Thursday, October 19, 2006
North American Martyrs
Today the United States Catholic Church celebrates the Memorial of the North American Martyrs. (The online Catholic Forum offers a list of them with biographies of most of them.) In the 17th Century these Jesuits and their companions came to New France, as the region we call Canada was known. They canoed and portaged their way to the southern edges of Georgian Bay and set up a mission, which they named Ste. Marie among the Hurons. (Enjoy a photographic tour of it; the text is in German.)
Some of them made their way into what is now northern Michigan and into the state of New York. Shrines to their honor were built near Midland, Ontario, and in Auriesville, New York (also the birthplace of Bl. Kateri Tekakwitha).
The Canadian shrine stands across the street from the reconstructed mission of storied St. Marie, which the martyrs and their companions built in 1639. Both the shrine and the "outdoor museum on the Wye River welcome visitors (although the shrine closes for the winter each October). The U.S. shrine in Auriesville closed two years ago. It had earned a place in AAA guidebook and trip-tiks of upstate New York. Drivers would know when they passed by Auriesville as they made their way along the New York Thruway toll road.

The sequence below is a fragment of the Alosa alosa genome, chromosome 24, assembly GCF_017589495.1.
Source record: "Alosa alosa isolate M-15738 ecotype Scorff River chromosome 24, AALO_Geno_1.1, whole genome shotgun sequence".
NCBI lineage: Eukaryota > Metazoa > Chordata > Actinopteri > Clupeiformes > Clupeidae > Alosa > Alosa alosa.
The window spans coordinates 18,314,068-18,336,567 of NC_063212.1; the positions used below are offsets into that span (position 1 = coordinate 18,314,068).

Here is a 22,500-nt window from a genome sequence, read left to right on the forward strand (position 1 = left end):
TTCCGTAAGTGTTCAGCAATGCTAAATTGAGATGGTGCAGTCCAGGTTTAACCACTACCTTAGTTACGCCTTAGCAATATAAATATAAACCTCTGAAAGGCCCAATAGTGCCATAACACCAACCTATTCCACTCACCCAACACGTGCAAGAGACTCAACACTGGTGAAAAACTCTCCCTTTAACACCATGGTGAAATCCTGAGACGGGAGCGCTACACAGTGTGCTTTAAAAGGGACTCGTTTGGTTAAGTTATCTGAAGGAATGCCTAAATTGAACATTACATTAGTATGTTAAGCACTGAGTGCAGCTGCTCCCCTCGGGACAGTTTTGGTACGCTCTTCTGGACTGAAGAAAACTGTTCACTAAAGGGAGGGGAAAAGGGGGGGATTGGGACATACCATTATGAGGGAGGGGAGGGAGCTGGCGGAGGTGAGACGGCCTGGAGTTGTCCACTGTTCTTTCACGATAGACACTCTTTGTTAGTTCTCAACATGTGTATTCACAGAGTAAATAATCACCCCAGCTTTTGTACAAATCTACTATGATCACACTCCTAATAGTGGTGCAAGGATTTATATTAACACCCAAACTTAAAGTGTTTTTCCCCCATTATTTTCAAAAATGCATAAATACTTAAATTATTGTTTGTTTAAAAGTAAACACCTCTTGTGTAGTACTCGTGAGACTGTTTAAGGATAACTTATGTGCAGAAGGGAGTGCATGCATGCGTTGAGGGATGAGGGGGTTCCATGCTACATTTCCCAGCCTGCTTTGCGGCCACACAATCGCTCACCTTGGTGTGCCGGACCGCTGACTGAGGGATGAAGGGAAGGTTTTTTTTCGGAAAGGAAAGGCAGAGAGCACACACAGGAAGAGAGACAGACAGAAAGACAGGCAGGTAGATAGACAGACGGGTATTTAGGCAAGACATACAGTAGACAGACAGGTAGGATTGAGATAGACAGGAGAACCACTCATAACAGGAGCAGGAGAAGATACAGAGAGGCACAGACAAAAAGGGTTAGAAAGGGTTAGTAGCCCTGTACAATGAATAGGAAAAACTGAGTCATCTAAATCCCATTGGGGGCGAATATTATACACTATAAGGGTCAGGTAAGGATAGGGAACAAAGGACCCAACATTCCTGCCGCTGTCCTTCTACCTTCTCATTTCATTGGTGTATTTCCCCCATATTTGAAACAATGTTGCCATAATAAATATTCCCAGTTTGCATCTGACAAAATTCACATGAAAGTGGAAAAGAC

The North American Martyrs are the patron saints of Walsh Jesuit High School in Cuyahoga Falls, Ohio. Gesu Parish in University Heights, Ohio, dedicated one of its chapels to them. Their influence is not limited to Canada, New York, Michigan and Ohio.
Jesuit missionaries insisted that evangelizing could be effective if the Jesuits and their companions learned the languages and the cultures of the peoples to whom they had been sent. Their writings inform us about North American homelands and peoples as seen by foreigners for the first time. Their intercession can help contemporary people be more creative, responsible and energetic citizens and ambassadors of good will.